Carlos Escudé believes that the possibility of a theocratic and fundamentalist regime such as the Iranian possession of nuclear arms, returns us to the debates of 1945 and 1949 in the US, between those who initially supported the preemptive war against the Soviet Union –including the pacifist philosopher and mathematician Bertrand Russell– as well as those more idealistic who proclaimed that the uranium of the world should be managed by the UN (Baruch Plan). Escudé returns to these debates again by reanalyzing those old discussions regarding the possibility of the Soviets utlizing the nuclear bomb. In the process, he reveals why such debates nowadays are more relevant than ever, especially in the context of the Iranian threat.
Carlos Escudé has a PhD in Political Science from Yale University. He leads the think tank “Centro de Estudios Internacionales y de Educación para la Globalización en la Universidad, CEMA” (Buenos Aires). He has been advisor of the Argentinean Ministry of Foreign Affairs.
THE POSSIBILITY THAT A THEOCRATIC AND FUNDAMENTALIST regime that blackmails the West with an army of 40.000 suicide warriors who have acquired nuclear weapons, brings to mind the debates that took place between 1945 and 1949, when the Americans held an atomic monopoly.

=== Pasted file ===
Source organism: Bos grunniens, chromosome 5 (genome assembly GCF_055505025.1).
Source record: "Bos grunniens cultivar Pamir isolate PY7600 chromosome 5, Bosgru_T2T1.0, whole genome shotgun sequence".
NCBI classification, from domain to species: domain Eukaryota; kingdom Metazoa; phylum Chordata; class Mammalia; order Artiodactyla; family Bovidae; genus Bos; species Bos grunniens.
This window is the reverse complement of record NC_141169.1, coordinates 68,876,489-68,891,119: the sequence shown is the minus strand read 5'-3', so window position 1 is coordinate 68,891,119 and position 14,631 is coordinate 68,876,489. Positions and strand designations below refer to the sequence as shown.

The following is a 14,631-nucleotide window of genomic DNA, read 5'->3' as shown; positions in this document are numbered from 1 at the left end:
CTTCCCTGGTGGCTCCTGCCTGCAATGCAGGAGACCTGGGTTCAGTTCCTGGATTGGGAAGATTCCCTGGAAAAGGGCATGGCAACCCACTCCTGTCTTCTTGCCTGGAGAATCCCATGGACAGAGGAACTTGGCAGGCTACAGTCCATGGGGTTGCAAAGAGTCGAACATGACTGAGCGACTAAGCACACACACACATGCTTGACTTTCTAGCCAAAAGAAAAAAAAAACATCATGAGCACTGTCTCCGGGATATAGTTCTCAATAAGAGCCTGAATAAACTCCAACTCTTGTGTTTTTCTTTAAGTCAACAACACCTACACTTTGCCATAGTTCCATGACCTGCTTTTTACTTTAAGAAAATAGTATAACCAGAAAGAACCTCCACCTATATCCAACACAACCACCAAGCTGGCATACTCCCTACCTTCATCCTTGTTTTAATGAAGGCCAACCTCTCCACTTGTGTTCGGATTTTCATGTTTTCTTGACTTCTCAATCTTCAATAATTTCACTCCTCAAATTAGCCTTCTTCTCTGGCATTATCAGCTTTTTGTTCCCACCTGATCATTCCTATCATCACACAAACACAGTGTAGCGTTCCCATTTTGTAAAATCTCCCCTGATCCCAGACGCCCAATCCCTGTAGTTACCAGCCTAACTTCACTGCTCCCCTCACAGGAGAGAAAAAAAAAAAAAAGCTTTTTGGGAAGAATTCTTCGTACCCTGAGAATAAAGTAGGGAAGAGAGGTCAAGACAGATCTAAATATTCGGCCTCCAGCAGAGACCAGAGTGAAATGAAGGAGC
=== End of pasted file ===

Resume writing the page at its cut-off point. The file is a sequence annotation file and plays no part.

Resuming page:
Although such a monopoly no longer exists, there still remains an oligopoly constituted by the five permanent members of the U.N. Security Council plus three de facto nuclear states that have never signed the Non Proliferation Treaty (NPT).
THE NUCLEAR MONOPOLY
Iran would be the first member of the NPT to be allowed to forsake its commitments, and hence there is an analogy between the present situation and the one faced before the USSR broke the American monopoly.
In 1945, enlightened individuals were more conscious than today of the possibility that the proliferation of weapons of mass destruction could unleash a nuclear holocaust, leading to the extermination of the human species. Hence, the Western powers proposed that all of the world’s uranium be administered by the United Nations, which for this purpose would have police powers everywhere except in the United States. This was the so-called Baruch Plan, which the USSR obviously rejected.
Once the Soviet attitude was clear, some prominent Europeans proposed using the American atomic monopoly to maintain the monopoly.
ADVOCACY FOR PREEMPTIVE WAR
Best known among these was Winston Churchill, but far less remembered is the fact that Bertrand Russell, perhaps the greatest British pacifist of the 20th Century, loudly advocated for preemptive war up to the time when Soviet Russia finally acquired the Bomb.
In order to activate the debate, I will reproduce some of Russell’s arguments for preemptive war, and I invite readers to mentally replace Soviet Union for Iran, and Communists for Islamist radicals, every time these words come up.
In a 1945 article published in Cavalcade and titled Humanity’s Last Chance, the great logician argued that asking the United States to disarm